“No one can serve two masters. Either you will hate the one and love the other, or you will be loyal to the one and have contempt for the other. You cannot serve God and wealth.” (Matt. 6:24)

“Wealth” is the correct translation of mammon, of course. But how do we serve wealth?

First let’s think about service. We live in a predominantly service economy – we all serve one another in expectations of payment. We talk about soldiers serving their country. In our minds, especially in the US, “service” means “paid work”.

From a spiritual perspective service is never to be done for remuneration. In fact, a spiritual teacher that charges for their “services” is one step away from charlatanism. They certainly are falling for the spiritually dangerous error of corruption, by effectively taking bribes.

Yes, I am well aware we got mouths to feed etc. But someone who serves for a salary is not a servant in the deeper sense of the word. This does not mean that there are no professions which are noble and great and involve serving people for a salary.

The point here is to read these teachings of our Lord with an eye for spiritual development. It would be much better if there was a separate term for “service” – one in a simple material plane, where there is a transaction, and one in the level of spiritual teaching where the only currency is love.

Unpacking Jesus’ words a little more, they can mean something like this: if you start expecting people to pay you to perform certain actions, then you will be focused on how much you can get paid. You will begin to look around to see who pays more. The further you go down this road the more likely you are to focus on yourself and not on others. You will expect to see your worth as synonymous with payment.

Spiritually this is dangerous because the love offering component of service is lost.

What to do if your job is in offering spiritual service – a counselor for example, or a priest?

That is tricky, but I would recommend that a person spend sometime in their mind and in their hearts separating the paid part from the love offering part of their activities. A priest, for example, could see their salary as tied to their good and wise management of the church resources, being a good steward (which in fact it is), but to understand deeply that their preaching, for example, or their visiting people in the hospital, is a love offering – something they do for free, and which they would continue to do for free even if they were accountants, let’s say.

There is a second part to this equation, and that is the giving of gifts. Many women supported Jesus’ ministry. This means they gave money, food, etc. These contributions allowed the fishermen, for example, to leave their jobs and continue to have money to buy food. Gift-giving is a time-honored way of responding in kind to spiritual work given.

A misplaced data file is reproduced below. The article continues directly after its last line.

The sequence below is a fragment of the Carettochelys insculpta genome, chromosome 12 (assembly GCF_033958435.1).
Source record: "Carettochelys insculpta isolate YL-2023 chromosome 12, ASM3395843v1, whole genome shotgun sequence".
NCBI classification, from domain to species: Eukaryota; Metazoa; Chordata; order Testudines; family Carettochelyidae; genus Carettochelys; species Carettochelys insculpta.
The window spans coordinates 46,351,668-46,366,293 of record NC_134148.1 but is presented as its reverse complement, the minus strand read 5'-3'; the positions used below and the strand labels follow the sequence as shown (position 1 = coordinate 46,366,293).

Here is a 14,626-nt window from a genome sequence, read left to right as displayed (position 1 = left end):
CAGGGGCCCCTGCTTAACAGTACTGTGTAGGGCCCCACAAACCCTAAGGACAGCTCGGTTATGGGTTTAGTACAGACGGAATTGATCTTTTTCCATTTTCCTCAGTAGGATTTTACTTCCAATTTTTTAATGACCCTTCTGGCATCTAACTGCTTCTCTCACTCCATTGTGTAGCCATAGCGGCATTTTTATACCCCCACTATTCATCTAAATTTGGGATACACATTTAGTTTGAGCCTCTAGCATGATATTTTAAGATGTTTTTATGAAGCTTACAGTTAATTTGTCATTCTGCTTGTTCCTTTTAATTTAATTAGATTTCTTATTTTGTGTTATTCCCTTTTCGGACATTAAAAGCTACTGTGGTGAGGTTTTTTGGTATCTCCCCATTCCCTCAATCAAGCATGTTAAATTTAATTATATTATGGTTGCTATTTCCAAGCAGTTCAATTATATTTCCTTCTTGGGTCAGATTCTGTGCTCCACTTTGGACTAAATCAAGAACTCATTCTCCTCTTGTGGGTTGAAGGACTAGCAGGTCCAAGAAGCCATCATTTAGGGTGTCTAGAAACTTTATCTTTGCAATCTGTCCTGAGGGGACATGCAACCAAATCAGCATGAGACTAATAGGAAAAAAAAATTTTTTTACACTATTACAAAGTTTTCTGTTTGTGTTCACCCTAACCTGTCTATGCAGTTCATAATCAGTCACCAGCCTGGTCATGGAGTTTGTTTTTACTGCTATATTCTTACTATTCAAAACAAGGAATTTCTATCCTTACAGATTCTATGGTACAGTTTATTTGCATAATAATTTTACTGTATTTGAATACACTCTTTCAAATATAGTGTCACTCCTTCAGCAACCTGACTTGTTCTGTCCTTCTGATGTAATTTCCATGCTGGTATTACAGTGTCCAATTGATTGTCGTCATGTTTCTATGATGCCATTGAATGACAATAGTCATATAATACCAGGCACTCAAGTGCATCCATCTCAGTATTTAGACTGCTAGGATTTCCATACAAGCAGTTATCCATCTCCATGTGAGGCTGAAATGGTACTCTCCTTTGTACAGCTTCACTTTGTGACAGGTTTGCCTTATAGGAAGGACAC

The only problem arises when there is an expectation from both sides. One side expects to be paid for a great sermon, while the other side expects a great sermon, or (much more common) private access to the spiritual leader for a price, a donation of a certain amount.

This is moving the whole thing from a prodigal interaction based on the abundance of love to one of limited resources being traded for mutual profit.

It is important as well to realize that wealth is just an example. Any activity which is not a freewilled love offering stops being profitable (hah!) for our spiritual lives.

There is a reason why in the Lord’s Prayer we are instructed to “forgive our debts as we forgive our debtors”…even if you use “trespasses” or “sins” instead of debts, the point being here that we need to be very careful to not pass up opportunities for doing good. More importantly, not holding other people for ransom (emotionally, spiritually, if not monetarily) is work that everyone needs to do daily.

Should we expect payment for doing good? Should I get closer to the good by donating larger sums? Doing good is a freewill love offering to another and to God.

Posted in Thoughts

The Deeper Way

I am trying to put some thoughts in order and trying to unpack what a Jesus-shaped spiritual life could/should look like.

Obviously as the title suggests “deeper” means more work! Sorry but there is no bucking that. It means that more is asked of me on all levels. It means pushing past discomfort. It means that if I am shy and introverted I have to step up and speak before crowds, while if I am self-assured and extroverted I will be asked to go into my closet and do things seen only by God.

There is deep reasons for this, but most importantly is that we must work really hard to become like Christ.

Important here to keep in mind: it is a choice. It is a daily choice. People who have been married for a while know this. You can choose this.

To choose something it is better to have a goal in mind. In this case the goal is similarity with Christ. Buddhists are always going on and on about being Buddha-like. In the church we do not talk much about being Christ-like. Why not? Are there not ways to do this?